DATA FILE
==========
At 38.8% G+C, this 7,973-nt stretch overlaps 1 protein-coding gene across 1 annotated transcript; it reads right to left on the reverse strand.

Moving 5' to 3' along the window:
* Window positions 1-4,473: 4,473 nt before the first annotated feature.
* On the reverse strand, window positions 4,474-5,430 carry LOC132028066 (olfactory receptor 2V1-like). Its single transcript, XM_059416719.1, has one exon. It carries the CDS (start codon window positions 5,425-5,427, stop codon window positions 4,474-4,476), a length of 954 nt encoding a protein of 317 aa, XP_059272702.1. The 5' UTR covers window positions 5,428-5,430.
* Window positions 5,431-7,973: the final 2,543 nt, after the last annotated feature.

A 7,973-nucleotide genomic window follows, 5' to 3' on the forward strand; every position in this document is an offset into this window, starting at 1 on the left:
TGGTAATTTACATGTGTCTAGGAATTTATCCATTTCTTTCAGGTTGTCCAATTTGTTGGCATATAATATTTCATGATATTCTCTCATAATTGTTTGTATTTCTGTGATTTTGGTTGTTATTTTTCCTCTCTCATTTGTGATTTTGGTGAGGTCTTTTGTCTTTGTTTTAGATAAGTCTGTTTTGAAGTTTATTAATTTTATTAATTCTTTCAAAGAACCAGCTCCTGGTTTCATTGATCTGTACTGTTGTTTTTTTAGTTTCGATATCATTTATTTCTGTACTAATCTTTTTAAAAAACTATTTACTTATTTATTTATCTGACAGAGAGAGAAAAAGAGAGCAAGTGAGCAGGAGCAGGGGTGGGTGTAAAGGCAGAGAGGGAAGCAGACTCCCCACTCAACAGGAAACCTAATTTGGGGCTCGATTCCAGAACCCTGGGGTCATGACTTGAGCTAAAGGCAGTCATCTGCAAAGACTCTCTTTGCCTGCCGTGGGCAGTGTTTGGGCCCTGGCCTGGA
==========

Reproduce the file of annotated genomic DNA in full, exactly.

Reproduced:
At 38.8% G+C, this 7,973-nt stretch overlaps 1 protein-coding gene across 1 annotated transcript; it reads right to left on the reverse strand.

Moving 5' to 3' along the window:
* Window positions 1-4,473: 4,473 nt before the first annotated feature.
* On the reverse strand, window positions 4,474-5,430 carry LOC132028066 (olfactory receptor 2V1-like). Its single transcript, XM_059416719.1, has one exon. It carries the CDS (start codon window positions 5,425-5,427, stop codon window positions 4,474-4,476), a length of 954 nt encoding a protein of 317 aa, XP_059272702.1. The 5' UTR covers window positions 5,428-5,430.
* Window positions 5,431-7,973: the final 2,543 nt, after the last annotated feature.

A 7,973-nucleotide genomic window follows, 5' to 3' on the forward strand; every position in this document is an offset into this window, starting at 1 on the left:
TGGTAATTTACATGTGTCTAGGAATTTATCCATTTCTTTCAGGTTGTCCAATTTGTTGGCATATAATATTTCATGATATTCTCTCATAATTGTTTGTATTTCTGTGATTTTGGTTGTTATTTTTCCTCTCTCATTTGTGATTTTGGTGAGGTCTTTTGTCTTTGTTTTAGATAAGTCTGTTTTGAAGTTTATTAATTTTATTAATTCTTTCAAAGAACCAGCTCCTGGTTTCATTGATCTGTACTGTTGTTTTTTTAGTTTCGATATCATTTATTTCTGTACTAATCTTTTTAAAAAACTATTTACTTATTTATTTATCTGACAGAGAGAGAAAAAGAGAGCAAGTGAGCAGGAGCAGGGGTGGGTGTAAAGGCAGAGAGGGAAGCAGACTCCCCACTCAACAGGAAACCTAATTTGGGGCTCGATTCCAGAACCCTGGGGTCATGACTTGAGCTAAAGGCAGTCATCTGCAAAGACTCTCTTTGCCTGCCGTGGGCAGTGTTTGGGCCCTGGCCTGGA